Abusing the Return Pointer
Created the Monday 18 March 2019. Updated 1 month, 3 weeks ago.
Abusing the return pointer is an anti-disassembling technique that involves using the return instruction (RETN) in a way that is not expected by the disassembler. This can make it more difficult for the disassembler to accurately reconstruct the program's original instructions and can also make it more difficult for analysts to understand the program's behavior.
The RETN instruction is normally used to return from a function call, by returning control to the calling function. It typically takes a single operand, which is the number of bytes that the caller should add to the stack pointer after the return has been executed. This allows the caller to clean up the stack and restore the registers to their original values before the call was made.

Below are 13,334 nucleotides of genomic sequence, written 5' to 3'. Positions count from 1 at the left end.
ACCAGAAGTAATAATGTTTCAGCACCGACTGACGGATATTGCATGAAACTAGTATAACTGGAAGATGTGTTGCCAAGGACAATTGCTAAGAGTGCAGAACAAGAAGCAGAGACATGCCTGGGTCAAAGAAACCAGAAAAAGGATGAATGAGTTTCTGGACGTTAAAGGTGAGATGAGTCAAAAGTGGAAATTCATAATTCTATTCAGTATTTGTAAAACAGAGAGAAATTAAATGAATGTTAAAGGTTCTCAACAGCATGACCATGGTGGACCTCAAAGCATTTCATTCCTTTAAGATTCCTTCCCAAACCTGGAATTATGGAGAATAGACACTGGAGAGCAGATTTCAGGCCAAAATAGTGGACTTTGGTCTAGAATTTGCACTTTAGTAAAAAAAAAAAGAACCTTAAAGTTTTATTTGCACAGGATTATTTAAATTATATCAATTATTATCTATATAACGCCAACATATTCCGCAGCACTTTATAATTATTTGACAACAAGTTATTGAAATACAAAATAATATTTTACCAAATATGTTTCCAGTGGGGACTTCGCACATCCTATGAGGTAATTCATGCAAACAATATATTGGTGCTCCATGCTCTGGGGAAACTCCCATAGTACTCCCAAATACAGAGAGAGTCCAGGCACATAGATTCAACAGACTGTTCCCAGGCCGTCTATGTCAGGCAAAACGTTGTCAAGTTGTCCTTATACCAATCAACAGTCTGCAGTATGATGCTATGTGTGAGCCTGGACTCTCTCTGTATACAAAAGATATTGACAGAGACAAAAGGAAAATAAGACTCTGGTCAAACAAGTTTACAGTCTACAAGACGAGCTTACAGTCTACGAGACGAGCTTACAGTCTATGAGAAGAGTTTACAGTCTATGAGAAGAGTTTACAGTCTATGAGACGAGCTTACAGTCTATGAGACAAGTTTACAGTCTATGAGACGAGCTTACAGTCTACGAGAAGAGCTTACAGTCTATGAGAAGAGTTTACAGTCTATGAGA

However, if the RETN instruction is used for another purpose, the disassembler may not be able to accurately interpret it and may generate incorrect disassembly output. For example, the RETN instruction could be used as a jump target for other instructions, such as a CALL or JMP instruction. This would cause the disassembler to prematurely terminate the function, because it would assume that the RETN instruction marks the end of the function.
The resources provided below are associated links that will give you even more detailed information and research on current evasion technique. It is important to note that, while these resources may be helpful, it is important to exercise caution when following external links. As always, be careful when clicking on links from unknown sources, as they may lead to malicious content.